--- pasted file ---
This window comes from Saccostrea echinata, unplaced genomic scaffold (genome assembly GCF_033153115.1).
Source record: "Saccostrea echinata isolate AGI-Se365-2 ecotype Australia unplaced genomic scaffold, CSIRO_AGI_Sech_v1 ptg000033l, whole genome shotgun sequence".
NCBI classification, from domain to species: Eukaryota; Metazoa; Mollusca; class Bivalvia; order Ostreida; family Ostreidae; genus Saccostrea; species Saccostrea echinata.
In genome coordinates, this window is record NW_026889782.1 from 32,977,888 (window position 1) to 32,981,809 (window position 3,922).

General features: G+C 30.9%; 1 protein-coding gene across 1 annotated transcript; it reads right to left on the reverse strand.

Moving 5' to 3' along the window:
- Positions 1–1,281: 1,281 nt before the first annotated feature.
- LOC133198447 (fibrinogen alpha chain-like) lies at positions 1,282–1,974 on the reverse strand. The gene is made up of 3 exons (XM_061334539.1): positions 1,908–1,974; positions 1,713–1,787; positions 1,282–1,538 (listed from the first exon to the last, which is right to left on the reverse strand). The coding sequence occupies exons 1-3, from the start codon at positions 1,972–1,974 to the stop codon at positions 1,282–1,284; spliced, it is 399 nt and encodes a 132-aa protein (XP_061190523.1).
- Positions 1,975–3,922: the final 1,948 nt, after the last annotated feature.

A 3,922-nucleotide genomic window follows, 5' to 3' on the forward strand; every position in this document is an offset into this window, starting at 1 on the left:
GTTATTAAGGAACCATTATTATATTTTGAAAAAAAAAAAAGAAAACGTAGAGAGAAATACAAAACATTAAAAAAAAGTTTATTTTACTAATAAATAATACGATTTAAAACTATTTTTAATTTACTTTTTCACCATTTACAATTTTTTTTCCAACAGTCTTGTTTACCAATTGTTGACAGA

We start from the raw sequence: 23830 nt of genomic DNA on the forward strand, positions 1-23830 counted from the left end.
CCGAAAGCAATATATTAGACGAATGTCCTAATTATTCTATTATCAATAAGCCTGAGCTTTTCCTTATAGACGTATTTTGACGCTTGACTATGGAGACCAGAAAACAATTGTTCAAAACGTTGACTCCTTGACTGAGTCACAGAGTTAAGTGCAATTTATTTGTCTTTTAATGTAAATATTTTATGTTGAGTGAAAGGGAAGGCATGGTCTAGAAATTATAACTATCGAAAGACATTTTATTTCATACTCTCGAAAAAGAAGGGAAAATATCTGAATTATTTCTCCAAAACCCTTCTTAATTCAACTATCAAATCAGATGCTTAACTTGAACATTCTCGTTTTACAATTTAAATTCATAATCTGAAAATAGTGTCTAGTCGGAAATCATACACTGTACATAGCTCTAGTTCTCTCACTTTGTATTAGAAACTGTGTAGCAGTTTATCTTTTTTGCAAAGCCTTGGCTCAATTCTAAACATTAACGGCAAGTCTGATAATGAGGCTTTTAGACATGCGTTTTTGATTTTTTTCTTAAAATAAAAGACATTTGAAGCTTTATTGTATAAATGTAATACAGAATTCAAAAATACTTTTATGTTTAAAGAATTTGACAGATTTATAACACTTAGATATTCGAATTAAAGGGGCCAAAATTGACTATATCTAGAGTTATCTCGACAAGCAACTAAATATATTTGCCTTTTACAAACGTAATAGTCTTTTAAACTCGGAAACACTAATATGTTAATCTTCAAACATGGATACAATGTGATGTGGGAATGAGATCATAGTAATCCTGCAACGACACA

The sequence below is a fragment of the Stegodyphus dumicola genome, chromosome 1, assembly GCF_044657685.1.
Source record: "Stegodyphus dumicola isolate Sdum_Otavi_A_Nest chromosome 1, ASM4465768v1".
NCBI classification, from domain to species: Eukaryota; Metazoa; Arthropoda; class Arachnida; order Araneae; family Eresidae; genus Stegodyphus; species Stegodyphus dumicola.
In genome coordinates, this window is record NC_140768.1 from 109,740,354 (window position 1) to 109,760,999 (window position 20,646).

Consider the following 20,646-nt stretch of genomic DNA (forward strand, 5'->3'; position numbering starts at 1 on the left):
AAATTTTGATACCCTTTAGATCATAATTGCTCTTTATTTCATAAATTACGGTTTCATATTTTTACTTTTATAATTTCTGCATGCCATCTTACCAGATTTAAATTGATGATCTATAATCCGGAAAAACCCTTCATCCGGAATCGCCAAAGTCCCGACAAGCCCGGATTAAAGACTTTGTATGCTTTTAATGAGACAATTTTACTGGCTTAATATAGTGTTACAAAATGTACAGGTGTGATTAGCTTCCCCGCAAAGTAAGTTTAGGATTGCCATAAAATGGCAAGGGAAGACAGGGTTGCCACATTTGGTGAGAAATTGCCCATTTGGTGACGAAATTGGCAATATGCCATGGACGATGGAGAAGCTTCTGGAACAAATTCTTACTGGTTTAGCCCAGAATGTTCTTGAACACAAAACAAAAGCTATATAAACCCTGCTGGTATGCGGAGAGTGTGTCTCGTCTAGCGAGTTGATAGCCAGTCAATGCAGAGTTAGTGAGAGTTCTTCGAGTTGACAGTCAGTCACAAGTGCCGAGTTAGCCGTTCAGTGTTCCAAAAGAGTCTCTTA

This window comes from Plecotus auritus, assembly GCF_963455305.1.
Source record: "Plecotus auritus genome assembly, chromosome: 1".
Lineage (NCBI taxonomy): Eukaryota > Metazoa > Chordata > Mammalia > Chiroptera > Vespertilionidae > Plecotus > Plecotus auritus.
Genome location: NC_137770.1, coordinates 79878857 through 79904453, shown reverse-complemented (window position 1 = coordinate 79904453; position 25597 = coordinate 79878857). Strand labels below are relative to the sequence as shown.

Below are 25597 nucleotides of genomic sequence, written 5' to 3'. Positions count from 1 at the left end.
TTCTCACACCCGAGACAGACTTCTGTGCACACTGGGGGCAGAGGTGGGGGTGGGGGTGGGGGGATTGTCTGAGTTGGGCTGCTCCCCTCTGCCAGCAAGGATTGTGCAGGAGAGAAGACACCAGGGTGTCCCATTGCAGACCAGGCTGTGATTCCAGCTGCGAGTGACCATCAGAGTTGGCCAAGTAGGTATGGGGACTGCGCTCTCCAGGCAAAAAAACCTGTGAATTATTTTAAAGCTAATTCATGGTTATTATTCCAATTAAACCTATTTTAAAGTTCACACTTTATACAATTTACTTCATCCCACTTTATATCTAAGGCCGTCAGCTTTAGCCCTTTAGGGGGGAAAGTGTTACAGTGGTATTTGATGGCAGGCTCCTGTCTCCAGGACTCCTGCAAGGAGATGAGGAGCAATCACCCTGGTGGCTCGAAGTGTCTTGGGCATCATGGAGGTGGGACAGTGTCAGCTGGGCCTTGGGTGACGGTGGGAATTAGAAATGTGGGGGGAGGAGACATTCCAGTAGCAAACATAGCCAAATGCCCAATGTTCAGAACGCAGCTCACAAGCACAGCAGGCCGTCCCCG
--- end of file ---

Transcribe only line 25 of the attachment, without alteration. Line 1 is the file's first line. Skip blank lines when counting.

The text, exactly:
TTCTCACACCCGAGACAGACTTCTGTGCACACTGGGGGCAGAGGTGGGGGTGGGGGTGGGGGGATTGTCTGAGTTGGGCTGCTCCCCTCTGCCAGCAAGGATTGTGCAGGAGAGAAGACACCAGGGTGTCCCATTGCAGACCAGGCTGTGATTCCAGCTGCGAGTGACCATCAGAGTTGGCCAAGTAGGTATGGGGACTGCGCTCTCCAGGCAAAAAAACCTGTGAATTATTTTAAAGCTAATTCATGGTTATTATTCCAATTAAACCTATTTTAAAGTTCACACTTTATACAATTTACTTCATCCCACTTTATATCTAAGGCCGTCAGCTTTAGCCCTTTAGGGGGGAAAGTGTTACAGTGGTATTTGATGGCAGGCTCCTGTCTCCAGGACTCCTGCAAGGAGATGAGGAGCAATCACCCTGGTGGCTCGAAGTGTCTTGGGCATCATGGAGGTGGGACAGTGTCAGCTGGGCCTTGGGTGACGGTGGGAATTAGAAATGTGGGGGGAGGAGACATTCCAGTAGCAAACATAGCCAAATGCCCAATGTTCAGAACGCAGCTCACAAGCACAGCAGGCCGTCCCCG